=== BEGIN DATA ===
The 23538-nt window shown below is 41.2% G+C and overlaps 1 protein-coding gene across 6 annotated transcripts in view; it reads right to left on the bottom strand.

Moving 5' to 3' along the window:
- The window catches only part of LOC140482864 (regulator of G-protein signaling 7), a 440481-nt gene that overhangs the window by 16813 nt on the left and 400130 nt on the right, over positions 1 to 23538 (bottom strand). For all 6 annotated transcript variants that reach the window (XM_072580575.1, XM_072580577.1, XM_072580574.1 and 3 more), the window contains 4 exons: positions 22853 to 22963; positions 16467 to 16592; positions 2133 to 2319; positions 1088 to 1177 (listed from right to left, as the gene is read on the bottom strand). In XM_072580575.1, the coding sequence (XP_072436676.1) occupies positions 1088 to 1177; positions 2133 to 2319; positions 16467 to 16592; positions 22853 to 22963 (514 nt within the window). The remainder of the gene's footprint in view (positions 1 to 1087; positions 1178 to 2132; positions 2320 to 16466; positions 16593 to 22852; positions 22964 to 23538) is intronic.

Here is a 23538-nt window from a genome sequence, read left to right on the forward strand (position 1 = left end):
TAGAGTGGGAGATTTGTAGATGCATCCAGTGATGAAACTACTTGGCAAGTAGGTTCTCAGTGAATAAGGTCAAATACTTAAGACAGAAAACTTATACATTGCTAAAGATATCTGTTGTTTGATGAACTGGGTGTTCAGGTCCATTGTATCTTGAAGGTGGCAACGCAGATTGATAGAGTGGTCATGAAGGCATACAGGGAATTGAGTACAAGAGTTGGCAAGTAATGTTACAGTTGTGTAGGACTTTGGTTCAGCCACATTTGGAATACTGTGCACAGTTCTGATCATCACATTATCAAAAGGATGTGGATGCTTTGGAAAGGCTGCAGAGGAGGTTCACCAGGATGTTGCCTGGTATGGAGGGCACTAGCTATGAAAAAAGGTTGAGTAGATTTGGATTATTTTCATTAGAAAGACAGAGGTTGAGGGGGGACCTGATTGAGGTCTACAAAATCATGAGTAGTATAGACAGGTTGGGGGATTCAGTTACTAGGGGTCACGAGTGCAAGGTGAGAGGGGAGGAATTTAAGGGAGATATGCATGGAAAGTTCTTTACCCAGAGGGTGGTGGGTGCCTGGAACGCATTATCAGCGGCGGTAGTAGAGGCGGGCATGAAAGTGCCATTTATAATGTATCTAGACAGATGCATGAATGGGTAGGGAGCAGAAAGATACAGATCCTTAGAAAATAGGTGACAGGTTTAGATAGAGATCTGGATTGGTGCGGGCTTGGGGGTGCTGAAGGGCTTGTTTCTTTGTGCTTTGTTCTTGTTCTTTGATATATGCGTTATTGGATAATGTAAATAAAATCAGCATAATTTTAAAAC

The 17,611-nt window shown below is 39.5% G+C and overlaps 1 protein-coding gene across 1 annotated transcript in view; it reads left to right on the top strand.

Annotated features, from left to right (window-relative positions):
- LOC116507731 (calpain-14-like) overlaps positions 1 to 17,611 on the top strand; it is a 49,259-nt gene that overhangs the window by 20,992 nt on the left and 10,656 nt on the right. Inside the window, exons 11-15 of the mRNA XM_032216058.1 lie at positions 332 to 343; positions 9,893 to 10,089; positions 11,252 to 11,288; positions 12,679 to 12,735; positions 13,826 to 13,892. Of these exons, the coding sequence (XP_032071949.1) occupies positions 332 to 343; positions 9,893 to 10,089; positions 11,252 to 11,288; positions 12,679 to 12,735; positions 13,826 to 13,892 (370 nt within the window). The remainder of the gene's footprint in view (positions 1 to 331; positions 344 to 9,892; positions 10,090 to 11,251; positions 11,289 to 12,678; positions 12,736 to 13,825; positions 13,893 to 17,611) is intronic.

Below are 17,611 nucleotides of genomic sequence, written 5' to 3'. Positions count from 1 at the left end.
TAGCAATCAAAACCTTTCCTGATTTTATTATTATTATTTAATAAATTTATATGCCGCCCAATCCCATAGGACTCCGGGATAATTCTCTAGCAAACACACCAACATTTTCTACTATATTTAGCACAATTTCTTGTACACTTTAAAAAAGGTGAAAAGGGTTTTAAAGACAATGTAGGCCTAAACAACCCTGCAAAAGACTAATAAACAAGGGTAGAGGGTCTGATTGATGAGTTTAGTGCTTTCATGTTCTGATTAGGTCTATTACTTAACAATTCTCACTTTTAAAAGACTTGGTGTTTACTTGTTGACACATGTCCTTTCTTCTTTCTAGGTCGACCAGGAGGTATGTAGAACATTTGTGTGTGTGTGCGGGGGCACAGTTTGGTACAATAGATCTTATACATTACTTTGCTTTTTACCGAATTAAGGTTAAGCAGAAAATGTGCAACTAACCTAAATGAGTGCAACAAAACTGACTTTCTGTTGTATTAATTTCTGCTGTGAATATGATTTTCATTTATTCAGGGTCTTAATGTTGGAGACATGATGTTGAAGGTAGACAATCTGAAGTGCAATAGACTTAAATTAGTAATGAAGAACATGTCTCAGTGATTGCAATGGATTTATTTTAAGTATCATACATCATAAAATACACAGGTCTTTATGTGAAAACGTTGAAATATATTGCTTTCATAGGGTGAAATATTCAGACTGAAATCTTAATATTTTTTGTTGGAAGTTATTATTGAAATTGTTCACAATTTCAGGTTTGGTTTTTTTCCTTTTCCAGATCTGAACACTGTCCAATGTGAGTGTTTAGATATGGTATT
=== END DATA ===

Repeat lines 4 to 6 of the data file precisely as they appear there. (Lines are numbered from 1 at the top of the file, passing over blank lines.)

Here is a 23538-nt window from a genome sequence, read left to right on the forward strand (position 1 = left end):
TAGAGTGGGAGATTTGTAGATGCATCCAGTGATGAAACTACTTGGCAAGTAGGTTCTCAGTGAATAAGGTCAAATACTTAAGACAGAAAACTTATACATTGCTAAAGATATCTGTTGTTTGATGAACTGGGTGTTCAGGTCCATTGTATCTTGAAGGTGGCAACGCAGATTGATAGAGTGGTCATGAAGGCATACAGGGAATTGAGTACAAGAGTTGGCAAGTAATGTTACAGTTGTGTAGGACTTTGGTTCAGCCACATTTGGAATACTGTGCACAGTTCTGATCATCACATTATCAAAAGGATGTGGATGCTTTGGAAAGGCTGCAGAGGAGGTTCACCAGGATGTTGCCTGGTATGGAGGGCACTAGCTATGAAAAAAGGTTGAGTAGATTTGGATTATTTTCATTAGAAAGACAGAGGTTGAGGGGGGACCTGATTGAGGTCTACAAAATCATGAGTAGTATAGACAGGTTGGGGGATTCAGTTACTAGGGGTCACGAGTGCAAGGTGAGAGGGGAGGAATTTAAGGGAGATATGCATGGAAAGTTCTTTACCCAGAGGGTGGTGGGTGCCTGGAACGCATTATCAGCGGCGGTAGTAGAGGCGGGCATGAAAGTGCCATTTATAATGTATCTAGACAGATGCATGAATGGGTAGGGAGCAGAAAGATACAGATCCTTAGAAAATAGGTGACAGGTTTAGATAGAGATCTGGATTGGTGCGGGCTTGGGGGTGCTGAAGGGCTTGTTTCTTTGTGCTTTGTTCTTGTTCTTTGATATATGCGTTATTGGATAATGTAAATAAAATCAGCATAATTTTAAAAC

The 17,611-nt window shown below is 39.5% G+C and overlaps 1 protein-coding gene across 1 annotated transcript in view; it reads left to right on the top strand.